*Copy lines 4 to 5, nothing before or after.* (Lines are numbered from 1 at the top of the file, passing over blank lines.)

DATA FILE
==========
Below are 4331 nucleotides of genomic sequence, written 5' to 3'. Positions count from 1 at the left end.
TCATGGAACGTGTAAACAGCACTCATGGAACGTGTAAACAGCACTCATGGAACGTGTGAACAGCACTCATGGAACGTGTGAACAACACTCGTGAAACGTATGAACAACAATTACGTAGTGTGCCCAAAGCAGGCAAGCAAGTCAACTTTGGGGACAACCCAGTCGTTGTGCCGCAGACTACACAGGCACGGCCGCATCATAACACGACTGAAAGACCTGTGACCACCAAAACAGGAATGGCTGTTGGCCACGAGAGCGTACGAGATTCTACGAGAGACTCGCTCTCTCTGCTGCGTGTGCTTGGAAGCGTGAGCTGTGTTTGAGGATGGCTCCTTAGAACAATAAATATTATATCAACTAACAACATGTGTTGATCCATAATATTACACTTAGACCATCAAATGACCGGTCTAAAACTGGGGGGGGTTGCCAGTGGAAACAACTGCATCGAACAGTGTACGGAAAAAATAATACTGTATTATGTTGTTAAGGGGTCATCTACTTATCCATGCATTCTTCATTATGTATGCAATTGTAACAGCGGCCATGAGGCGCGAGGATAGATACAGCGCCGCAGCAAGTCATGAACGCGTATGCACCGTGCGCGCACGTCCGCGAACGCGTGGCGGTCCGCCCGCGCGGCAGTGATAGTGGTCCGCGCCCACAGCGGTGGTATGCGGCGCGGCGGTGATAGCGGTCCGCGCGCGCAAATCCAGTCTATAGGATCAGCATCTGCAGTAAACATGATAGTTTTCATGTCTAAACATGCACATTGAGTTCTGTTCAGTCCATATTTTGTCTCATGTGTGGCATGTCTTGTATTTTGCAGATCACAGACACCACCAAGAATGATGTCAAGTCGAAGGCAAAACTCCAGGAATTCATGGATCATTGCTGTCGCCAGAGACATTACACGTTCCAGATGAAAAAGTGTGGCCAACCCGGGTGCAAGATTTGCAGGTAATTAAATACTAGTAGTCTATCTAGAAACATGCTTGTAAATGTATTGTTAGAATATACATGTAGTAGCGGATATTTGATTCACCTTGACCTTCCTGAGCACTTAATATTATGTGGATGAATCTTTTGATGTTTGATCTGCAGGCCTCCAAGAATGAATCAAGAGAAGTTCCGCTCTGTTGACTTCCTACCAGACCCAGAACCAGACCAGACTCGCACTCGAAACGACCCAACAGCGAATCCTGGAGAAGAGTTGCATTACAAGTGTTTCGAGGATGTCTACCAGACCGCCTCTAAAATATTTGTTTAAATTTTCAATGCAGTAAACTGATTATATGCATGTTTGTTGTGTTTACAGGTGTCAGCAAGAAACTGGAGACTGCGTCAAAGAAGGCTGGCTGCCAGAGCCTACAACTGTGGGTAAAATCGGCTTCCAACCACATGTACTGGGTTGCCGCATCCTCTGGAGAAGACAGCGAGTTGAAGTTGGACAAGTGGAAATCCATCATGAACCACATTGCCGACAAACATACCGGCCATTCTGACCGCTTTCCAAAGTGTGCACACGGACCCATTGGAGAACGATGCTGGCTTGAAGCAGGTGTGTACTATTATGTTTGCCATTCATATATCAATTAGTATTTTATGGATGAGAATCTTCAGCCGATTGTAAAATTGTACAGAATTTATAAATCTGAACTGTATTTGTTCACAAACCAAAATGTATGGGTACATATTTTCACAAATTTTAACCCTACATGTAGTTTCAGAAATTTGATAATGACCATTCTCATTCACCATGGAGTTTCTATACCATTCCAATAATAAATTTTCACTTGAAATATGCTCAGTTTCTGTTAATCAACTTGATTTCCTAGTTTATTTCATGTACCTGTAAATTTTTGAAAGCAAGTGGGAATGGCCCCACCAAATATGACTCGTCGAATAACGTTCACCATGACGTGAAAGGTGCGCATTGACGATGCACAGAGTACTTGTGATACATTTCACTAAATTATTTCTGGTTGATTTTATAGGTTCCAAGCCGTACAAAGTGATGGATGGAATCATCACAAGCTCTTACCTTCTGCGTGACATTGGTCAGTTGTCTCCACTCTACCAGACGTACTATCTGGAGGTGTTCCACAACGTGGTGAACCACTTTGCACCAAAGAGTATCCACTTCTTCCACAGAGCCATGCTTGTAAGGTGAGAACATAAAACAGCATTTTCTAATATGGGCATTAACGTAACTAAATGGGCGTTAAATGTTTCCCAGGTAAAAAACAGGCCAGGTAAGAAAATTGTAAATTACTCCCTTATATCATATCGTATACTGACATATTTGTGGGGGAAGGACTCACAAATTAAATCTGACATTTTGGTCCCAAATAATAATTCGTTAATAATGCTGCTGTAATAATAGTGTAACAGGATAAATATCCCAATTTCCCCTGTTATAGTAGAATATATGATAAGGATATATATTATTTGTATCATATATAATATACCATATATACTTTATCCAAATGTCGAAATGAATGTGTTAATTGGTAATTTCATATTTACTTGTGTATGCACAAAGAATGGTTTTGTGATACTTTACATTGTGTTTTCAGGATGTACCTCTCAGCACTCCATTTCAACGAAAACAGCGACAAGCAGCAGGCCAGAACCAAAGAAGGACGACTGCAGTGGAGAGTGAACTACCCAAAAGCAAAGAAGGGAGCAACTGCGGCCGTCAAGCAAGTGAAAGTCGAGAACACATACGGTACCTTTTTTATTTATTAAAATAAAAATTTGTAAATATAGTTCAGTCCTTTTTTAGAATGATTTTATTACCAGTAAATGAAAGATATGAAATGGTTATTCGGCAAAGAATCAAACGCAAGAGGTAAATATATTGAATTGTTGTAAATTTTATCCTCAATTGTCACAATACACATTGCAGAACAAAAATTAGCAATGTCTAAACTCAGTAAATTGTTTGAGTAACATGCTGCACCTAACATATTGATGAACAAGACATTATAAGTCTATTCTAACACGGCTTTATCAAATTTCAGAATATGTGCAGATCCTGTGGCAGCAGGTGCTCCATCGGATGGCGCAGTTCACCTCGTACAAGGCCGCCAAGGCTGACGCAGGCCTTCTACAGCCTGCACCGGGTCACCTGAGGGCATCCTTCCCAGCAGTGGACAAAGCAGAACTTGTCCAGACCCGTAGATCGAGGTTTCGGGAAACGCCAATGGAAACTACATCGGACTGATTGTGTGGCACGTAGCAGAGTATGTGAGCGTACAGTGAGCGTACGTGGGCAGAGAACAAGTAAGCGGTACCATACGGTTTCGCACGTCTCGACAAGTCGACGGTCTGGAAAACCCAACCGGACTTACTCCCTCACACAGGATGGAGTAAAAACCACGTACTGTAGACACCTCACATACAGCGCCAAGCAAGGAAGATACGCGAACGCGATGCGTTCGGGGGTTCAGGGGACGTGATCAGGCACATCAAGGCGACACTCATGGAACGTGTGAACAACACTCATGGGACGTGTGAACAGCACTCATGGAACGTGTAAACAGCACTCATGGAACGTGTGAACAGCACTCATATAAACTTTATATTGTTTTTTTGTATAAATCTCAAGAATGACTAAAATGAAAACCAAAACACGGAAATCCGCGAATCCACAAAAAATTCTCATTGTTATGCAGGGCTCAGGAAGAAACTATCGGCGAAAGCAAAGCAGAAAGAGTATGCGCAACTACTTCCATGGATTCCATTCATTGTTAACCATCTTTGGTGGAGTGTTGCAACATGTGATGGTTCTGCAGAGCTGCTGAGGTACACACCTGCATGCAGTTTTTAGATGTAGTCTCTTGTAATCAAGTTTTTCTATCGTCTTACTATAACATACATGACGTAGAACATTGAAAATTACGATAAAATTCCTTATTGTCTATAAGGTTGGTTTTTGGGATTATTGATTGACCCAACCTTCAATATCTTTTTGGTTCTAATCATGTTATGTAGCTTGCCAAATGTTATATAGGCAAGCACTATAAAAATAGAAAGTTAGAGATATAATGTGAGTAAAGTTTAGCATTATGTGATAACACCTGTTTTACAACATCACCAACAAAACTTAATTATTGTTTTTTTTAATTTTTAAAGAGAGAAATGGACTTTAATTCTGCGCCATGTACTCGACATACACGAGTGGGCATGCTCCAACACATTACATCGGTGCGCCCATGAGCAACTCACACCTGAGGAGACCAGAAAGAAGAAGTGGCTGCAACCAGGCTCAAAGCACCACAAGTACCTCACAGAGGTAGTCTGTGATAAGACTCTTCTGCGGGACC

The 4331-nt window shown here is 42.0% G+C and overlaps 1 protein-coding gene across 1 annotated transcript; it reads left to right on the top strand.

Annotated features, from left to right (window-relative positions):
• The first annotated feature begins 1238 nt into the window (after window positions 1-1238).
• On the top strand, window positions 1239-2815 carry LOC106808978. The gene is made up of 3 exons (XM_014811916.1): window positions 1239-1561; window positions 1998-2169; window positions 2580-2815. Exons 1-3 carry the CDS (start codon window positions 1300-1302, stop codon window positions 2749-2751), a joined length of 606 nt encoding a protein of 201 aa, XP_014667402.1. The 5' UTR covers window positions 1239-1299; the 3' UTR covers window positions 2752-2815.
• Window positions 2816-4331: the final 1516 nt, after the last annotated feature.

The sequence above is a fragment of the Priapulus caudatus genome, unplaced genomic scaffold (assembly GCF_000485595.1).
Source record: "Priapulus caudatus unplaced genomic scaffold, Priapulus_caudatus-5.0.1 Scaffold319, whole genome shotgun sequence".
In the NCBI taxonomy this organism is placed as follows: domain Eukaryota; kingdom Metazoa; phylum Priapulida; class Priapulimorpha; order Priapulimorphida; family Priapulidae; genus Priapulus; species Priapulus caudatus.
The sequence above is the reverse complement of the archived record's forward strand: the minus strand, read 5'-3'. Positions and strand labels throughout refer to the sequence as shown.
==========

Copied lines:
Annotated features, from left to right (window-relative positions):
• The first annotated feature begins 1238 nt into the window (after window positions 1-1238).